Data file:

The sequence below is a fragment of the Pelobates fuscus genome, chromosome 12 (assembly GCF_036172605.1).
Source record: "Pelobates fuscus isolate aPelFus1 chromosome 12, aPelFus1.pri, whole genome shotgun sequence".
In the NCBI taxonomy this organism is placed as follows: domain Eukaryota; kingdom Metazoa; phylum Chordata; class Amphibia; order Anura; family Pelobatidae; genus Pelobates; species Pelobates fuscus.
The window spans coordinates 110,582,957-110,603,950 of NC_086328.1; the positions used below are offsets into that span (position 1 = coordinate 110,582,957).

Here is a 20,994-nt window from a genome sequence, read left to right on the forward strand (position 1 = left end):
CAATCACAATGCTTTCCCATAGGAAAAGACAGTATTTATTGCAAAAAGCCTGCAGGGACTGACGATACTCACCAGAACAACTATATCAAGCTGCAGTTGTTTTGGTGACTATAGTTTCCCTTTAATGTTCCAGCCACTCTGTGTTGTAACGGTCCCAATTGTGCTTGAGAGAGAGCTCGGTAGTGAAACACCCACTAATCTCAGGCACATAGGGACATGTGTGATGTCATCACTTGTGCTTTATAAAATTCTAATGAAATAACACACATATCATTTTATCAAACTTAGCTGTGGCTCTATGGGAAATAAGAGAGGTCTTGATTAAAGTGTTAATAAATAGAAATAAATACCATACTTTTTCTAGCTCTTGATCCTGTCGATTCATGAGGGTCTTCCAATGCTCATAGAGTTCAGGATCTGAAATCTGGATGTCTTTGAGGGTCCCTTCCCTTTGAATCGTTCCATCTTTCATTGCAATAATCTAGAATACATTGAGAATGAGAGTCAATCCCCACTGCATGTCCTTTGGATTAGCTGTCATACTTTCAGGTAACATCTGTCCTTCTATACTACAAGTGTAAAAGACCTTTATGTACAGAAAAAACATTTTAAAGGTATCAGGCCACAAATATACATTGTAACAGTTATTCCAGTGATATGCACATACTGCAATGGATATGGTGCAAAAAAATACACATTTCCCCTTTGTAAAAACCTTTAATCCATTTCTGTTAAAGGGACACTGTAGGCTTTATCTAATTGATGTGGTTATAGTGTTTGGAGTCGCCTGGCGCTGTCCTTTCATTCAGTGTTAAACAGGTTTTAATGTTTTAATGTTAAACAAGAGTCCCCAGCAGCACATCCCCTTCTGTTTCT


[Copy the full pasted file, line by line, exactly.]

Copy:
The sequence below is a fragment of the Pelobates fuscus genome, chromosome 12 (assembly GCF_036172605.1).
Source record: "Pelobates fuscus isolate aPelFus1 chromosome 12, aPelFus1.pri, whole genome shotgun sequence".
In the NCBI taxonomy this organism is placed as follows: domain Eukaryota; kingdom Metazoa; phylum Chordata; class Amphibia; order Anura; family Pelobatidae; genus Pelobates; species Pelobates fuscus.
The window spans coordinates 110,582,957-110,603,950 of NC_086328.1; the positions used below are offsets into that span (position 1 = coordinate 110,582,957).

Here is a 20,994-nt window from a genome sequence, read left to right on the forward strand (position 1 = left end):
CAATCACAATGCTTTCCCATAGGAAAAGACAGTATTTATTGCAAAAAGCCTGCAGGGACTGACGATACTCACCAGAACAACTATATCAAGCTGCAGTTGTTTTGGTGACTATAGTTTCCCTTTAATGTTCCAGCCACTCTGTGTTGTAACGGTCCCAATTGTGCTTGAGAGAGAGCTCGGTAGTGAAACACCCACTAATCTCAGGCACATAGGGACATGTGTGATGTCATCACTTGTGCTTTATAAAATTCTAATGAAATAACACACATATCATTTTATCAAACTTAGCTGTGGCTCTATGGGAAATAAGAGAGGTCTTGATTAAAGTGTTAATAAATAGAAATAAATACCATACTTTTTCTAGCTCTTGATCCTGTCGATTCATGAGGGTCTTCCAATGCTCATAGAGTTCAGGATCTGAAATCTGGATGTCTTTGAGGGTCCCTTCCCTTTGAATCGTTCCATCTTTCATTGCAATAATCTAGAATACATTGAGAATGAGAGTCAATCCCCACTGCATGTCCTTTGGATTAGCTGTCATACTTTCAGGTAACATCTGTCCTTCTATACTACAAGTGTAAAAGACCTTTATGTACAGAAAAAACATTTTAAAGGTATCAGGCCACAAATATACATTGTAACAGTTATTCCAGTGATATGCACATACTGCAATGGATATGGTGCAAAAAAATACACATTTCCCCTTTGTAAAAACCTTTAATCCATTTCTGTTAAAGGGACACTGTAGGCTTTATCTAATTGATGTGGTTATAGTGTTTGGAGTCGCCTGGCGCTGTCCTTTCATTCAGTGTTAAACAGGTTTTAATGTTTTAATGTTAAACAAGAGTCCCCAGCAGCACATCCCCTTCTGTTTCT